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Brian Walton's news and commentary on the St. Louis Cardinals (TM) and their minor league system

Could Daniel Descalso win a job by survival?

When my wife and I searched for our current house, we struggled mightily to make a selection from a wide variety of homes, after seeing over 60 of them. As we listed pros and cons of each, they all fell short of our ideal in various ways.

Out of time and forced to make a decision, we reluctantly put three on our short list, but couldn’t choose. I suggested a compromise to make our pick. We would each eliminate one from the list and the final one left standing would become our new dwelling. It was agreed.

The house that I liked best, she hated. I too was against her favorite. The one for which we both had the fewest serious objections became the winner by survival.

I wonder if the selection process the St. Louis Cardinals follow for their utility infielder to replace injured Nick Punto could take a similar path. Perhaps manager Tony La Russa and general manager John Mozeliak will play the roles of the opposing decision-makers.

Let’s look at the three combatants.

Matt Carpenter has yet to play a game above Double-A, yet was the organization’s Player of the Year in 2010. The third baseman has been very effective in the first two weeks of spring training.

Ramon Vazquez is an older, well-traveled veteran who does not hit much, but can play major league-quality defense at three positions. The latter virtues are much like Punto.

Daniel Descalso is in between. He has a little MLB experience, can play two of the three positions adequately and is likely a better hitter than Vazquez.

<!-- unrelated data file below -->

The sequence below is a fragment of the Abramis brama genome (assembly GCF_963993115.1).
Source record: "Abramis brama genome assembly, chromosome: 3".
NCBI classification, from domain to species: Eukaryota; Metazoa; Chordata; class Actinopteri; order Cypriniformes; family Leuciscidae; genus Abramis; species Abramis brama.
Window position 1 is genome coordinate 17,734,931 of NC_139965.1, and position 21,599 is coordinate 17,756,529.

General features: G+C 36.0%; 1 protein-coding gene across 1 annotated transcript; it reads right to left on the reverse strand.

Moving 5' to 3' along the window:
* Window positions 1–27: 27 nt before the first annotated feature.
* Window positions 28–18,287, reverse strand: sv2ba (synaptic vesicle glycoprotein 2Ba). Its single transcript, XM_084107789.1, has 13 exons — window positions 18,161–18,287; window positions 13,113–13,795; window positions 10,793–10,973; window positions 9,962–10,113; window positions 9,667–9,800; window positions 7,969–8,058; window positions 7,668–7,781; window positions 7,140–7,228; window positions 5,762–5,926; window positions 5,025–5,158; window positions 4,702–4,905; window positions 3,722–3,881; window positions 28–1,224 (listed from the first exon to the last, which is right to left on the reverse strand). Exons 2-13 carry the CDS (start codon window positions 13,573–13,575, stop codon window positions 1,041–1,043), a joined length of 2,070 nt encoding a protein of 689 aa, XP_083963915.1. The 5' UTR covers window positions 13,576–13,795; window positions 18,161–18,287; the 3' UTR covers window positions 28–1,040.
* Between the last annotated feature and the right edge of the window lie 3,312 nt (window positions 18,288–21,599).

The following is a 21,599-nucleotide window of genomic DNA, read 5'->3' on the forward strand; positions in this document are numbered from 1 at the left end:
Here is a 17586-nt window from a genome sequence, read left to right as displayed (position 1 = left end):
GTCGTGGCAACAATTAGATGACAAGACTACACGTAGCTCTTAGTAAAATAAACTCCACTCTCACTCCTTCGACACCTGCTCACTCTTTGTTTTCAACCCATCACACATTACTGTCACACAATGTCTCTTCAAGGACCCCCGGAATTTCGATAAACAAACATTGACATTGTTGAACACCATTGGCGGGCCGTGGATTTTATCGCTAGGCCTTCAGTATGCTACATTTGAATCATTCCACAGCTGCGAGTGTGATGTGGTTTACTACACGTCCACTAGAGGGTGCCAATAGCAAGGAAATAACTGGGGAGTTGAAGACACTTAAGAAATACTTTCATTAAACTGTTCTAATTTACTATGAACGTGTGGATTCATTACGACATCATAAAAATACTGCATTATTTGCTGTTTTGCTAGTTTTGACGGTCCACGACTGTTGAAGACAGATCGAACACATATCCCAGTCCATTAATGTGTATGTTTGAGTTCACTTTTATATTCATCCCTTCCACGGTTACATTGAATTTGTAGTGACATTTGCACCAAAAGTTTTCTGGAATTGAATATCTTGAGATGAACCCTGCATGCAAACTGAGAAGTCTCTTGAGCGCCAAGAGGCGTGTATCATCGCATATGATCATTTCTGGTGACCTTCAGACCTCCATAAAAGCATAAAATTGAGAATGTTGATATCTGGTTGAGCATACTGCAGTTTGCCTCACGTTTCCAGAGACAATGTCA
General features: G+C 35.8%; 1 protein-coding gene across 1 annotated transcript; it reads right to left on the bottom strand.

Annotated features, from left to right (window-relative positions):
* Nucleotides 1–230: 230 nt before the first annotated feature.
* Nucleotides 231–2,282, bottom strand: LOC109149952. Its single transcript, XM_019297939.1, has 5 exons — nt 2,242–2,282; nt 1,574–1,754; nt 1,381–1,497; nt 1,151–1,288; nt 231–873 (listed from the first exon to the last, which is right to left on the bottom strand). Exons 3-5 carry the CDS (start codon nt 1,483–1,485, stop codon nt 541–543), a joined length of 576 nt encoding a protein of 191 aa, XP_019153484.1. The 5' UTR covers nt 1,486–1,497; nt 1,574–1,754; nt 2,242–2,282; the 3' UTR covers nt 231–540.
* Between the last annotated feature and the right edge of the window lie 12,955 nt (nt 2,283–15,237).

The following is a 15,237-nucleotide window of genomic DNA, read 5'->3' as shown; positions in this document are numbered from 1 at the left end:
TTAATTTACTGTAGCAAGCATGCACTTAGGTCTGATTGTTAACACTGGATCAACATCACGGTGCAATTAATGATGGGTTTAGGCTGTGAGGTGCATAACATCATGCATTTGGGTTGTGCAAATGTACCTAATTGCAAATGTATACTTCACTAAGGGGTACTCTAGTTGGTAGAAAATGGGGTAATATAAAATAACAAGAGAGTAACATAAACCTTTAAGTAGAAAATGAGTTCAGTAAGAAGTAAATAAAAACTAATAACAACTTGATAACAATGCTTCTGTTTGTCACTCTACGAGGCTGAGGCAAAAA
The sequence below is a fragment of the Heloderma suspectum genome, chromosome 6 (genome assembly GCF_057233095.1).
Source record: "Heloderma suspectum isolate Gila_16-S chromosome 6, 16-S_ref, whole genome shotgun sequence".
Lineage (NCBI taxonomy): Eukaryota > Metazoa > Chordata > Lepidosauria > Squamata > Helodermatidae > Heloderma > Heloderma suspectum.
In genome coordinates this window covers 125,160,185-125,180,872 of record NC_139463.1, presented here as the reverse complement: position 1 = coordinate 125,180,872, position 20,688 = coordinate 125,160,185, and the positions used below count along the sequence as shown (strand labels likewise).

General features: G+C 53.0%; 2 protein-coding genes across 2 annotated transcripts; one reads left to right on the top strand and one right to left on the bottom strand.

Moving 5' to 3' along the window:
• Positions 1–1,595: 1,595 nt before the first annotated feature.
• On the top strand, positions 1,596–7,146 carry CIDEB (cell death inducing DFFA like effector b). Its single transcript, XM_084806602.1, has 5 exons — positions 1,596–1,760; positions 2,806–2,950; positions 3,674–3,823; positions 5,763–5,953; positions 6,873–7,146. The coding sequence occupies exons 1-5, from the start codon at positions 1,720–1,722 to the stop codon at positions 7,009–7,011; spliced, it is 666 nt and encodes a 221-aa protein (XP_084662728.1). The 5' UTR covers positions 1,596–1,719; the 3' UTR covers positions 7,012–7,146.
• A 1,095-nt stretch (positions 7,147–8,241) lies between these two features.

Here is a summary of some of the key factors.

Hitting Spring MLB Minors
Carpenter Excellent No experience Good
Descalso Good Limited good Good
Vazquez Poor Below average Fair
LH/RH
Carpenter LHH
Descalso LHH
Vazquez LHH
Defense 2B SS 3B
Carpenter No No Yes
Descalso Yes No Yes
Vazquez Yes Yes Yes
Roster 40-man
Carpenter No
Descalso Yes
Vazquez No

All three are left-handed hitters, so there is no benefit to any one of the three.

While La Russa’s glowing comments about Carpenter on Saturday were widely reported, he also said about Carpenter, “If he gets sent out, he has still had a great camp.”  The manager also noted, “He may be ready and doesn’t fit our club,” a reference to multi-positional needs.

In the same conversation, I asked the manager what Vazquez would have to do to make the team. La Russa said they know what the “solid player” can do. He noted that when others go to the minors, the vets get their at-bats over the final ten days of camp, perhaps said as a reminder that it is still early.

Descalso? No one said anything. Daniel is quietly hitting .304 with a .385 on-base percentage and added a pair of stolen bases.

Descalso has one advantage in that he is the only one to have a place on the organization’s 40-man roster. This is a potential issue for the other two, but not an insurmountable problem.

Descalso has option years remaining as well so could easily be moved back and forth between St. Louis and Memphis as necessary. What to do with Vazquez when Punto returns could be an issue. Starting Carpenter’s option years one season earlier than planned could be a minor concern, coupled to the 40-man issue noted above.

While there is a lot of baseball to be played, could Descalso end up being the easiest alternative, just as was my house selection? As La Russa noted, it may be just a one-month decision.

Which player will make the Cardinals out of spring camp?

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